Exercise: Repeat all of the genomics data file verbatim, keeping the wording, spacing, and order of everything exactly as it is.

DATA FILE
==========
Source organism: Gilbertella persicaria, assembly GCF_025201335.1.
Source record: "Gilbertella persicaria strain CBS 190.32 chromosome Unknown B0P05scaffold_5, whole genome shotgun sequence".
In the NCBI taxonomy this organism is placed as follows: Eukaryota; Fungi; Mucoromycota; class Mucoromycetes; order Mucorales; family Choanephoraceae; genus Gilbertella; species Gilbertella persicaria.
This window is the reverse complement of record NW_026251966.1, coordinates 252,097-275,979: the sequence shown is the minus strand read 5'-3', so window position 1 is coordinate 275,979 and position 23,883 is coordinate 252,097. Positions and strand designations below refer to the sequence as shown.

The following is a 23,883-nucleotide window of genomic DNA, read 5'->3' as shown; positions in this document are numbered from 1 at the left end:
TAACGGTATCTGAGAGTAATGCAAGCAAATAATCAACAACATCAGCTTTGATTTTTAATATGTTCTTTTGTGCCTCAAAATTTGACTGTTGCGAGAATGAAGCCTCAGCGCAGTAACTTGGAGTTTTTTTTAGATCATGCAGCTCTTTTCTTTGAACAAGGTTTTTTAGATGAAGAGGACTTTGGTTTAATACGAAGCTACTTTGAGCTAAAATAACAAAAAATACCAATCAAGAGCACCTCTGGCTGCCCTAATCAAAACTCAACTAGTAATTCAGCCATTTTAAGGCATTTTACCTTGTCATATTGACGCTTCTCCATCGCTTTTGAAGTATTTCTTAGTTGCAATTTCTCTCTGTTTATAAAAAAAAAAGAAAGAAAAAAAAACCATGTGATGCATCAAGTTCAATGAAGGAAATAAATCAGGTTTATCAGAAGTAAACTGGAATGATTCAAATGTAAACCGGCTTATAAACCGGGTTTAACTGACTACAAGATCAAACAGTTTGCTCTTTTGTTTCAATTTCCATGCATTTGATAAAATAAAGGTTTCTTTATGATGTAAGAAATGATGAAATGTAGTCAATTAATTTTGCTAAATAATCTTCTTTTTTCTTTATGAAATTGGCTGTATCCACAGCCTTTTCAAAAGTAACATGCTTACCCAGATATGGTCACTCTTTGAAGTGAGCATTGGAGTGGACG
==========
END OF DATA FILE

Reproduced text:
Source organism: Gilbertella persicaria, assembly GCF_025201335.1.
Source record: "Gilbertella persicaria strain CBS 190.32 chromosome Unknown B0P05scaffold_5, whole genome shotgun sequence".
In the NCBI taxonomy this organism is placed as follows: Eukaryota; Fungi; Mucoromycota; class Mucoromycetes; order Mucorales; family Choanephoraceae; genus Gilbertella; species Gilbertella persicaria.
This window is the reverse complement of record NW_026251966.1, coordinates 252,097-275,979: the sequence shown is the minus strand read 5'-3', so window position 1 is coordinate 275,979 and position 23,883 is coordinate 252,097. Positions and strand designations below refer to the sequence as shown.

The following is a 23,883-nucleotide window of genomic DNA, read 5'->3' as shown; positions in this document are numbered from 1 at the left end:
TAACGGTATCTGAGAGTAATGCAAGCAAATAATCAACAACATCAGCTTTGATTTTTAATATGTTCTTTTGTGCCTCAAAATTTGACTGTTGCGAGAATGAAGCCTCAGCGCAGTAACTTGGAGTTTTTTTTAGATCATGCAGCTCTTTTCTTTGAACAAGGTTTTTTAGATGAAGAGGACTTTGGTTTAATACGAAGCTACTTTGAGCTAAAATAACAAAAAATACCAATCAAGAGCACCTCTGGCTGCCCTAATCAAAACTCAACTAGTAATTCAGCCATTTTAAGGCATTTTACCTTGTCATATTGACGCTTCTCCATCGCTTTTGAAGTATTTCTTAGTTGCAATTTCTCTCTGTTTATAAAAAAAAAAGAAAGAAAAAAAAACCATGTGATGCATCAAGTTCAATGAAGGAAATAAATCAGGTTTATCAGAAGTAAACTGGAATGATTCAAATGTAAACCGGCTTATAAACCGGGTTTAACTGACTACAAGATCAAACAGTTTGCTCTTTTGTTTCAATTTCCATGCATTTGATAAAATAAAGGTTTCTTTATGATGTAAGAAATGATGAAATGTAGTCAATTAATTTTGCTAAATAATCTTCTTTTTTCTTTATGAAATTGGCTGTATCCACAGCCTTTTCAAAAGTAACATGCTTACCCAGATATGGTCACTCTTTGAAGTGAGCATTGGAGTGGACG